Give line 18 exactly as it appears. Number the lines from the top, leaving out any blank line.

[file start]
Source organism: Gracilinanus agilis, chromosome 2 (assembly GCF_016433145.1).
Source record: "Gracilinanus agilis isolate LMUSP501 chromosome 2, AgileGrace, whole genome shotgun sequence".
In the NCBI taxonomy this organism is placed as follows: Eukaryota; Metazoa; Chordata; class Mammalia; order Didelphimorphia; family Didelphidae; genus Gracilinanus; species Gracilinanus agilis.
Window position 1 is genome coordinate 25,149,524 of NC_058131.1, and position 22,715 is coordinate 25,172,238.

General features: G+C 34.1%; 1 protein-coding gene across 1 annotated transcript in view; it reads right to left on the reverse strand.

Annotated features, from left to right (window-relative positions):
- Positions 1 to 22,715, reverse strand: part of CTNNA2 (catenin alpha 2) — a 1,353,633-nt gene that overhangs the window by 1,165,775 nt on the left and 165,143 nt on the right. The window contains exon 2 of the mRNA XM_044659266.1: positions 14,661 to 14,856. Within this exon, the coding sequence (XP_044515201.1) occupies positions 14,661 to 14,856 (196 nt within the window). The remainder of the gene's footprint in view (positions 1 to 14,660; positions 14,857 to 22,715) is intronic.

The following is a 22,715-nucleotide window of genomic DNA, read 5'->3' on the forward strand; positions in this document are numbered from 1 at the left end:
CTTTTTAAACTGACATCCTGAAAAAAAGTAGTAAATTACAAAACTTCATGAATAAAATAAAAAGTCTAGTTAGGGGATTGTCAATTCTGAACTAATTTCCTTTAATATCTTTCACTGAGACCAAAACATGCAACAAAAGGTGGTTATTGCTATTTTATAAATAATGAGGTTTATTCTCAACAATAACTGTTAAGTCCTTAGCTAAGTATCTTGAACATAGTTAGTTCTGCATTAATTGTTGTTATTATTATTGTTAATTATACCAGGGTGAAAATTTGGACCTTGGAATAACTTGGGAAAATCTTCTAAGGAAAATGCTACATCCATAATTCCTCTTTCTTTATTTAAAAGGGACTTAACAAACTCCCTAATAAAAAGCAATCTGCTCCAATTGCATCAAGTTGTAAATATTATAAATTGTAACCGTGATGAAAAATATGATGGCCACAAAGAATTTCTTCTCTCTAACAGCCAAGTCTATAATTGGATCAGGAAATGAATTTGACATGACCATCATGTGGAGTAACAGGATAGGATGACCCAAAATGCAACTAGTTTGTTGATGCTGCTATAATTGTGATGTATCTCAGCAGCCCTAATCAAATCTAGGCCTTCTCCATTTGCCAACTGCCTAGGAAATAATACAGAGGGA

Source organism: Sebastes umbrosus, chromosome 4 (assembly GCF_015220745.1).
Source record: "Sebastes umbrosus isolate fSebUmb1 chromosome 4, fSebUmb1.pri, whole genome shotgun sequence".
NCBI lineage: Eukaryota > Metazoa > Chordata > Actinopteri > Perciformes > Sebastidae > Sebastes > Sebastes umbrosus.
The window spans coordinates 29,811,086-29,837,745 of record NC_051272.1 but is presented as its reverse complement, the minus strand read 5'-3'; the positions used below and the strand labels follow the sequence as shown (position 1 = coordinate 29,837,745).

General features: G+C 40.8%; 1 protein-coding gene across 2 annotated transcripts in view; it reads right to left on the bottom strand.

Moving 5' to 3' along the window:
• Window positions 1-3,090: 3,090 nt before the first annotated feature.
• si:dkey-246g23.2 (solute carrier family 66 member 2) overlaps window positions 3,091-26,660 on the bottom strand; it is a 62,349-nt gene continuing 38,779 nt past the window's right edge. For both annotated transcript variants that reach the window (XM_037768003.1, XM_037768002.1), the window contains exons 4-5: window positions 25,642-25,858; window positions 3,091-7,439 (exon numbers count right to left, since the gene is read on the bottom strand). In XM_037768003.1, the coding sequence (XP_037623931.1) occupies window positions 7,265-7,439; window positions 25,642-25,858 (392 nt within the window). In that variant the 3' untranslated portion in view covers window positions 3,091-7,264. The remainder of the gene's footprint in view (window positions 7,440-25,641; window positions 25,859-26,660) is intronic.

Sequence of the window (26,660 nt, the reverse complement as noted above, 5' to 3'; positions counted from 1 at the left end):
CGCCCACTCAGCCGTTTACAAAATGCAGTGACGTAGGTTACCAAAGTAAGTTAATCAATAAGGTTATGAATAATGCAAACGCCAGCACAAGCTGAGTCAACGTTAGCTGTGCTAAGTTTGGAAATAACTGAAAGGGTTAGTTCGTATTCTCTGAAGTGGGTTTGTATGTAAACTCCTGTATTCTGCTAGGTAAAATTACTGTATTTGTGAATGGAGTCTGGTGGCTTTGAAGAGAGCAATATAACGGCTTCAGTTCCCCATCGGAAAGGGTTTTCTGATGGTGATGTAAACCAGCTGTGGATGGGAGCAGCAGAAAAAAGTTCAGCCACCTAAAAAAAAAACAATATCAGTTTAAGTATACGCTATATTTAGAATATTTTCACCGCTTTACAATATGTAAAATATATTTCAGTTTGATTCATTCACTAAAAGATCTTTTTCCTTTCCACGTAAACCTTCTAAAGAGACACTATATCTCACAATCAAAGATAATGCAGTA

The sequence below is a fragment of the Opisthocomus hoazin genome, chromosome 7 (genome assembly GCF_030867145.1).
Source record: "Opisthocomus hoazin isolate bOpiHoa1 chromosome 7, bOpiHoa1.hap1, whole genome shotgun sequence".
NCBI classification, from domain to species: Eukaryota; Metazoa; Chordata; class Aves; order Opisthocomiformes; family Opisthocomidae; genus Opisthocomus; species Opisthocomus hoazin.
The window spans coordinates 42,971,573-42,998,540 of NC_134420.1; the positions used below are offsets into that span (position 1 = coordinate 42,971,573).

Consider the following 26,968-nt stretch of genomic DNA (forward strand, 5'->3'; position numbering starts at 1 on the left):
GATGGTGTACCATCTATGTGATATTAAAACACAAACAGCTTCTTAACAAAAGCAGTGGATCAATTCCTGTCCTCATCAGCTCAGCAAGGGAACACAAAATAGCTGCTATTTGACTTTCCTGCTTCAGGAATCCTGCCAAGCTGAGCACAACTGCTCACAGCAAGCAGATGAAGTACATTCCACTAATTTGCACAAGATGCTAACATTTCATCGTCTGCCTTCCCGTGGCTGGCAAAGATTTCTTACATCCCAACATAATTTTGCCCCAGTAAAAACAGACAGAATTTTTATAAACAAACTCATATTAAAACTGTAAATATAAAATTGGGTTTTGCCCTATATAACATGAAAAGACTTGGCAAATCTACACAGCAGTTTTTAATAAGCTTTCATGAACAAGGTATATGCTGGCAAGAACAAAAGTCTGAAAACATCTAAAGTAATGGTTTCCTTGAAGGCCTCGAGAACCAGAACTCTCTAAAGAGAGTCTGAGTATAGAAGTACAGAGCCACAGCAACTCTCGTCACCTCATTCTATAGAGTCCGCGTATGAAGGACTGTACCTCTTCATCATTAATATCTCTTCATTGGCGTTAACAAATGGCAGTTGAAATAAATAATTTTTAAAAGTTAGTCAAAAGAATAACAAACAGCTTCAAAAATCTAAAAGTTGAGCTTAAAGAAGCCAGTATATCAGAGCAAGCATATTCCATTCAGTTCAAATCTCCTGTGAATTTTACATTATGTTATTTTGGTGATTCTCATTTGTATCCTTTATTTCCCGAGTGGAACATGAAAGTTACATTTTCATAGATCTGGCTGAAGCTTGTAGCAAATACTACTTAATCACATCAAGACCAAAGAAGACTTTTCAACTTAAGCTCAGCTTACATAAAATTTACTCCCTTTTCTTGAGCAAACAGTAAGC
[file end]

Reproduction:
Sequence of the window (26,660 nt, the reverse complement as noted above, 5' to 3'; positions counted from 1 at the left end):